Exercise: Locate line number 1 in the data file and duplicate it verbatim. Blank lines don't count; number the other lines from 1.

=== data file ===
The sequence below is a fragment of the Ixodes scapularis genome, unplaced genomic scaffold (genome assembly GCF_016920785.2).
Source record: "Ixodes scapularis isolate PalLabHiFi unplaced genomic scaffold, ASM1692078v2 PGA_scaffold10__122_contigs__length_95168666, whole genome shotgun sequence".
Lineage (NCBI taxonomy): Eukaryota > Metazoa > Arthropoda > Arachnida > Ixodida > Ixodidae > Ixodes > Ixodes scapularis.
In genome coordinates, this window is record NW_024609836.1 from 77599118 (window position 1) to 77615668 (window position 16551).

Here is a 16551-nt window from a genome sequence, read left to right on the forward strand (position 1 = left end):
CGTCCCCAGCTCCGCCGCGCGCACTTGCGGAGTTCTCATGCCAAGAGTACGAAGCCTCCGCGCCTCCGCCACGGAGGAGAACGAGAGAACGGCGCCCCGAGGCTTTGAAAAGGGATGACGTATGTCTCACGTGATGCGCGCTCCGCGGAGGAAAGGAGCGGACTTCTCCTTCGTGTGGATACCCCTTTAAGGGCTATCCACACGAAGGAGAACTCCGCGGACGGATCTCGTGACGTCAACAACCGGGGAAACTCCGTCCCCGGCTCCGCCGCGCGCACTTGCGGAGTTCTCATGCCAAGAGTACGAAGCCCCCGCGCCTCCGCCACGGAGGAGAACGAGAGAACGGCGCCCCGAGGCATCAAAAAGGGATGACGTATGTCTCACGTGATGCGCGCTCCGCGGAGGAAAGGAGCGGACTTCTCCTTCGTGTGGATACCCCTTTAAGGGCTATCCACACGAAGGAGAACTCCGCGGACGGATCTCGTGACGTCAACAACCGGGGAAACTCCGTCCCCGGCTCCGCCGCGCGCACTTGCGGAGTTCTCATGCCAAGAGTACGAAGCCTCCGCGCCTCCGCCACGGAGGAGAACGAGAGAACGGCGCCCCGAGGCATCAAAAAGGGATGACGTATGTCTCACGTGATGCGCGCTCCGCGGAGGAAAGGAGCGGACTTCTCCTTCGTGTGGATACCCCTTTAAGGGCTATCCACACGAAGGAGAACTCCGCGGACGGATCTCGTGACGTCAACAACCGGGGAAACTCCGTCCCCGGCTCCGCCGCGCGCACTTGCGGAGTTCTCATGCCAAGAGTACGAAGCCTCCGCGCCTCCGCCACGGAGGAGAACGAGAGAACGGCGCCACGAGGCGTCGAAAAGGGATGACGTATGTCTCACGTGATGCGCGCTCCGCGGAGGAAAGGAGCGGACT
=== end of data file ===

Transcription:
The sequence below is a fragment of the Ixodes scapularis genome, unplaced genomic scaffold (genome assembly GCF_016920785.2).